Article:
M24.478 is a billable ICD-10 code used to specify a medical diagnosis of recurrent dislocation, left toe(s). The code is valid during the fiscal year 2023 from October 01, 2022 through September 30, 2023 for the submission of HIPAA-covered transactions.
Convert to ICD-9 Code
|Source ICD-10 Code||Target ICD-9 Code|
|M24.478||718.37 - Recur dislocat-ankle|
|Approximate Flag - The approximate mapping means there is not an exact match between the ICD-10 and ICD-9 codes and the mapped code is not a precise representation of the original code.|
Dislocations are joint injuries that force the ends of your bones out of position. The cause is often a fall or a blow, sometimes from playing a contact sport. You can dislocate your ankles, knees, shoulders, hips, elbows and jaw. You can also dislocate your finger and toe joints. Dislocated joints often are swollen, very painful and visibly out of place. You may not be able to move it.
A dislocated joint is an emergency. If you have one, seek medical attention. Treatment depends on which joint you dislocate and the severity of the injury. It might include manipulations to reposition your bones, medicine, a splint or sling, and rehabilitation. When properly repositioned, a joint will usually function and move normally again in a few weeks. Once you dislocate a shoulder or kneecap, you are more likely to dislocate it again. Wearing protective gear during sports may help prevent dislocations.
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Toe Injuries and Disorders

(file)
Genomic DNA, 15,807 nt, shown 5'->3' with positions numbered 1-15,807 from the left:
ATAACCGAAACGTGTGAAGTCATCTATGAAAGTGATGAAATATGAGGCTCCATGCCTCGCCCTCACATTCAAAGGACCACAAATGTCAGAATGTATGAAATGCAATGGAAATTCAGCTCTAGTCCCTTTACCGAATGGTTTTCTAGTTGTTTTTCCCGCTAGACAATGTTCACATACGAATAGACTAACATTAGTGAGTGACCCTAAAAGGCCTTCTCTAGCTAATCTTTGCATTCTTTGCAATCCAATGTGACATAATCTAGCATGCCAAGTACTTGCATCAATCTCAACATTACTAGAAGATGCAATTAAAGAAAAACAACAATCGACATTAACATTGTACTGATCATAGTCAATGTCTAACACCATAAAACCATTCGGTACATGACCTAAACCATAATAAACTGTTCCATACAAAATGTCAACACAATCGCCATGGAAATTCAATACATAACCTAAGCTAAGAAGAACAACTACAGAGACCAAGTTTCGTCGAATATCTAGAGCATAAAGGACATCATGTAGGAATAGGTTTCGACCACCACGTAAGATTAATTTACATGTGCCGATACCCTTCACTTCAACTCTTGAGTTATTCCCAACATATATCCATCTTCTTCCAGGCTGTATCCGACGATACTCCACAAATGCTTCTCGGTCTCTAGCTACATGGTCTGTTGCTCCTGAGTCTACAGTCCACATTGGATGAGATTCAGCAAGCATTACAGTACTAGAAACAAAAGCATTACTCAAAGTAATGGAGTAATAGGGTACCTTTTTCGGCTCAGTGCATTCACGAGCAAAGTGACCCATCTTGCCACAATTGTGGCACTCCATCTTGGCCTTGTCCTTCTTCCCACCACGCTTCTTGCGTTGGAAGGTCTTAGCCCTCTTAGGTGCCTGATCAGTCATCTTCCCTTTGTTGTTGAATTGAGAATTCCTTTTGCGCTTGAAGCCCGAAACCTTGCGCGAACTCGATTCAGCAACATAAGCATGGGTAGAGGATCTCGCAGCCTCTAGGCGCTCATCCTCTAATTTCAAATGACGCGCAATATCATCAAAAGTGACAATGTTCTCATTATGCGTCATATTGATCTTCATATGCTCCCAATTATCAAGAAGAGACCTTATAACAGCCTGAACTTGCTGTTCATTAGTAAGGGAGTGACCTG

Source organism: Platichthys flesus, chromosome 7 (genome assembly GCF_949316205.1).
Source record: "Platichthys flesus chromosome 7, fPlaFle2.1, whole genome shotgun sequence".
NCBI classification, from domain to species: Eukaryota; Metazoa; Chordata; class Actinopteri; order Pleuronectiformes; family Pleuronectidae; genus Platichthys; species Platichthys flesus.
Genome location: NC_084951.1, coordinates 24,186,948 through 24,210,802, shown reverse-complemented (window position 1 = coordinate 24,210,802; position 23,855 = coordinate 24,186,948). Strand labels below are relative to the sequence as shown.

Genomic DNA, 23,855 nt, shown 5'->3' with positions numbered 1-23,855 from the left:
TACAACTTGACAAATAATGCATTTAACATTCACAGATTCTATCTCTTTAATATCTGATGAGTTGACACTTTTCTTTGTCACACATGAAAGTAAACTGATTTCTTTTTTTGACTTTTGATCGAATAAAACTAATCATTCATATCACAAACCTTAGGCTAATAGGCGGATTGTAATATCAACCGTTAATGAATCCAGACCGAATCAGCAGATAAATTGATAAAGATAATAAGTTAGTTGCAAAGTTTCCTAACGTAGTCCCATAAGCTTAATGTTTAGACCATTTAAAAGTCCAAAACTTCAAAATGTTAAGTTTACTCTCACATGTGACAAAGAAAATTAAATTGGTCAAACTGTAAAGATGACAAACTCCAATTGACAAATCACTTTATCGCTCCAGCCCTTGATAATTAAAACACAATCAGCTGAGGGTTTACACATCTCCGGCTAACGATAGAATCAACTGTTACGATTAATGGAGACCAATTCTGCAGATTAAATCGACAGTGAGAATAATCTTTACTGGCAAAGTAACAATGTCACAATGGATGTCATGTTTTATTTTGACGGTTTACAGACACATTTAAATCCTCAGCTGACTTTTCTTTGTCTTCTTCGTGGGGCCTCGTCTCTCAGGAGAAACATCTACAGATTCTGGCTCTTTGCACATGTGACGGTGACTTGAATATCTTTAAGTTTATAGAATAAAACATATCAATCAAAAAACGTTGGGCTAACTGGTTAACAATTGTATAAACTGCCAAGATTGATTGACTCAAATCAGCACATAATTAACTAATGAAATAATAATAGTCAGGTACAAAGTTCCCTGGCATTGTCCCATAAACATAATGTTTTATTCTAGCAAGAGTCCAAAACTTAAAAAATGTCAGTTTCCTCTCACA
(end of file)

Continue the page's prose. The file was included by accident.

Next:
Fourteen of the 26 bones in your feet are in your toes. The toes, particularly your big toe, help you move and keep your balance. Playing sports, running, stubbing your toe, and dropping something on your foot can damage your toes. Wearing shoes that are too loose or too tight can also cause toe problems. Certain diseases, such as severe arthritis, can cause toe problems and pain. Gout often causes pain in the big toe.
Common toe problems include :
- Corns and bunions
- Ingrown toenails
- Sprains and dislocations
- Fractures (broken bones)
Treatments for toe injuries and disorders vary. They might include shoe inserts or special shoes, padding, taping, medicines, rest, and in severe cases, surgery.
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- FY 2023 - No Change, effective from 10/1/2022 through 9/30/2023
- FY 2022 - No Change, effective from 10/1/2021 through 9/30/2022
- FY 2021 - No Change, effective from 10/1/2020 through 9/30/2021
- FY 2020 - No Change, effective from 10/1/2019 through 9/30/2020
- FY 2019 - No Change, effective from 10/1/2018 through 9/30/2019
- FY 2018 - No Change, effective from 10/1/2017 through 9/30/2018
- FY 2017 - No Change, effective from 10/1/2016 through 9/30/2017
- FY 2016 - New Code, effective from 10/1/2015 through 9/30/2016 (First year ICD-10-CM implemented into the HIPAA code set)